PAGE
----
• Canada
14 Jun 11
Now you've gone and insulted my religion by saying God, "does not begets nor begotten"!
• Philippines
15 Jun 11
Well I'm just sharing what I believe but not necessarily insulting your religion.I really don't have an idea of what a Satanism religion is and what is you belief.Do you believe in God or you just follow Satan.Who is Satan to you anyway?
• Canada
17 Jun 11
I believe Satan to be a fallen angel who led a rebellion against God and was thrown out of heaven along with his followers. He was the snake in Eden and the King of Tyre who Ezekiel had a tirade against. He's at least partly responsible for all the evil in the world. He tempts people, including Jesus, to commit sins and is extremely deceptive. He's responsible for many religions which deceive people away from Christianity. He was the supposed Angel Gabriel who appeared to both Mohammad and Joseph Smith Junior. He doesn't really care what you do as long as you don't follow Jesus, or at least not the true one.
1 person likes this
@sua006 (161)
13 Jun 11
Yeah we should respect of the other's religion and my religion bounds me to do this. And according to my point of view no religions say to kill the innocents. But When i turns on my TV and watches new channel only there are news of the murder, someone killed, blast, fight.......... How to make our world peaceful.
• Canada
14 Jun 11
Islam says that you should take revenge, "freeman for freeman, woman for woman and slave for slave." So presumably, if you kill my wife, I shouldn't kill you, I should kill your wife, even if she wasn't responsible for my wife being killed. I'm not sure what happens if I only have one wife and you have four. What about the Aztec religion which had huge numbers of sacrifices, including sacrificing children. Worshipers of Molech sacrificed children as well. I've heard that Satanists also perform human sacrifices and murder people.
1 person likes this
• Canada
20 Jun 11
Kareemadivina, you'll find this in the Koran in verse 2:179 but I think it says similar things in other places. Also the New Testament teaches forgiveness rather than revenge. A lot of people have serious issues with Sharia law. It's notorious for punishing women for being raped while doing nothing to punish the rapists. I've read the Koran, surely this is real Islam. It constantly tells Muslims, to fight and persecute others, including those who've turned from Islam and moderate Muslims. The verse that is usually quoted in part (never completely) to "prove" that Islam is peaceful is 5:32. I suggest you read it in its entirety and the following verse which is the most violent in the Koran and ask yourself how peaceful Islam really is and if the Koran's writer was sane? Therefore I think the religious leaders who promote violence are following Islam properly. It's true that religious leaders can make mistakes or deliberately mislead. If you only study your own religion, how do you know if it's right?
1 person likes this
• Canada
21 Jun 11
It seems that the verse numbers vary a bit in different versions of the Koran. The version on my computer has 2:178 as "Oh ye who believe! the law of equality is prescribed for you in cases of murder: the free for the free, the slave for the slave, the woman for the woman. But if any remission is made by the brother of the slain, then grant any reasonable demand, and compensate him with handsome gratitude, this is a concession and a Mercy from your Lord. After this whoever exceeds the limits shall be in grave penalty." I can see this leading to all sorts of arguments, not to mention the killing of innocent people! You seem to have verse 31 instead of 32 and 32 instead of 33. I don't see what the last verse (which is the violent one) has to do with the preceding ones. The penultimate verse seems to be a law of Jews rather than Muslims. There wasn't any Israel when the murder (of Cain by Able but they aren't named in the Koran) happened so the "children of Israel" bit doesn't really make sense if that's the context of this verse. Your words about the Koran never promoting violence is a blatant lie!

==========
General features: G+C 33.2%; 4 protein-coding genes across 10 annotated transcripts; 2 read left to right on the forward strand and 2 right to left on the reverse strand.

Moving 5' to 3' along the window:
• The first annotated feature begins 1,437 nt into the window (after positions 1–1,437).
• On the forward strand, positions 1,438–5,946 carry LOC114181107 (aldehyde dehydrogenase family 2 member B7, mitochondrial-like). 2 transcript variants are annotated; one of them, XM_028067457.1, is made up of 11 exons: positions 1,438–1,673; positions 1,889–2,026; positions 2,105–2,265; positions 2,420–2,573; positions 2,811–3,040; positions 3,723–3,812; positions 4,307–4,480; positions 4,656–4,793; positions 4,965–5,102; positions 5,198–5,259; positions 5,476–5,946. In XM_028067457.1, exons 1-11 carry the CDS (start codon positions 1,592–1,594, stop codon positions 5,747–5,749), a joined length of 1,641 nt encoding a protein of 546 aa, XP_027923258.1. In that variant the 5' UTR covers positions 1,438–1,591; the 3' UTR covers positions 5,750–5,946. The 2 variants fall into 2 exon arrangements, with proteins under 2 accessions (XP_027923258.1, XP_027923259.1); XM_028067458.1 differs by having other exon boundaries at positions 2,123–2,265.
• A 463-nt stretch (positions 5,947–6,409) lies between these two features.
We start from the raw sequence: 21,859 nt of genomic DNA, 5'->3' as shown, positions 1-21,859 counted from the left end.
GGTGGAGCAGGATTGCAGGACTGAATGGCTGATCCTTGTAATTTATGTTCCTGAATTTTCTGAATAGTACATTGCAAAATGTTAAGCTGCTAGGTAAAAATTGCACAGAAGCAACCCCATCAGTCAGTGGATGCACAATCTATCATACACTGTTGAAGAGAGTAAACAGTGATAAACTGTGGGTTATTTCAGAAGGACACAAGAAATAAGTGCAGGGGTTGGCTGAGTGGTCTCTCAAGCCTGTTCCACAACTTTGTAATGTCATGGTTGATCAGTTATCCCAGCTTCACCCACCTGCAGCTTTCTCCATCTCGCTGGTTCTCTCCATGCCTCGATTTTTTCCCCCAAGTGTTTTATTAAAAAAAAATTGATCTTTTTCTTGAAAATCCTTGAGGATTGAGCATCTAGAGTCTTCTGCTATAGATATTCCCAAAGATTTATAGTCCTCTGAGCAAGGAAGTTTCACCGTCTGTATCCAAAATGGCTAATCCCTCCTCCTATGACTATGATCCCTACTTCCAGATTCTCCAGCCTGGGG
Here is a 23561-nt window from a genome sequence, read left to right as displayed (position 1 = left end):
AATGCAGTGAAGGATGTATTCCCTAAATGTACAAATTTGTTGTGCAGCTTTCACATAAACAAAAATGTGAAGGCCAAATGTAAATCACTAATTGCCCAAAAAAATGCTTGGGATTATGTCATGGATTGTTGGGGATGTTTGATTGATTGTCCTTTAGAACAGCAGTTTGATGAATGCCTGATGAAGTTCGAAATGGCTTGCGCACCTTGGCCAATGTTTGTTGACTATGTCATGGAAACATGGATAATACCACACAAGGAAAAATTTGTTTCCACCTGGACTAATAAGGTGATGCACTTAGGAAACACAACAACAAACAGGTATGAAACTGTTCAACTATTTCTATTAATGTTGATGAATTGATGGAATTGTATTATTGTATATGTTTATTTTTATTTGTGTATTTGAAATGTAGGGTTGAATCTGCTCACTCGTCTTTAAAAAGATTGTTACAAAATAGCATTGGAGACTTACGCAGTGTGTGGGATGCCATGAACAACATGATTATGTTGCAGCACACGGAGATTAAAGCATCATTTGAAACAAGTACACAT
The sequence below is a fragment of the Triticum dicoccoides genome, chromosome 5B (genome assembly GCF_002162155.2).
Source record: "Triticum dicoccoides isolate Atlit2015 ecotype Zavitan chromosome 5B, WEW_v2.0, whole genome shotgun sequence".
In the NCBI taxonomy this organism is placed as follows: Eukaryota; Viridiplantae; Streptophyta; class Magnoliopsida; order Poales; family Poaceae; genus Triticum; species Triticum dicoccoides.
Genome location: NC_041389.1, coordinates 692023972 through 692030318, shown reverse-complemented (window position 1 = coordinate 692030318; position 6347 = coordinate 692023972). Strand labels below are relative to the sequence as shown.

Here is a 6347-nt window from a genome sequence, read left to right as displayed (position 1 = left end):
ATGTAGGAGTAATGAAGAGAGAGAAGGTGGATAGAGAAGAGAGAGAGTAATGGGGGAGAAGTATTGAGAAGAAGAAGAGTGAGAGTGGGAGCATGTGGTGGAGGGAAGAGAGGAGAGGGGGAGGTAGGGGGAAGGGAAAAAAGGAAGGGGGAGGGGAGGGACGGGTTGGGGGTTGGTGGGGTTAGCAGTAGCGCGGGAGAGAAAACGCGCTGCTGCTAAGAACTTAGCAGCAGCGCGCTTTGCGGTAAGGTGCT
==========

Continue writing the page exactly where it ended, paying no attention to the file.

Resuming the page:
13 Jun 11
Absolutely. I can truly respect anyone's beliefs... as long as they're not a bigot, hypocrite or evangelical. I used to have some wonderful discussions with a guy I worked with who's a Jehovah's Witness (I'm pagan). We get on great and respect each other's beliefs 100%. I have never understood why "Christians" hate Harry Potter, Dungeons & Dragons and other fantasy stuff. Makes no sense to me. Unless it's all references to the burning times when people were stupid enough to be afraid of witches...
• Canada
14 Jun 11
Aren't you being bigoted by not respecting evangelicals? I think the problem with Harry Potter etc. is that the Bible strongly condemns a number of things which are thought to be forms of occultism or types of occultist but it never really defines them. Therefore some Christians tend to be paranoid about anything that looks vaguely occult. The witch burning was basically false teaching. It was based largely on a book called the Malleus Maleficarum, which was very influential in spite of being dreadful scholarship and having fraudulent credentials.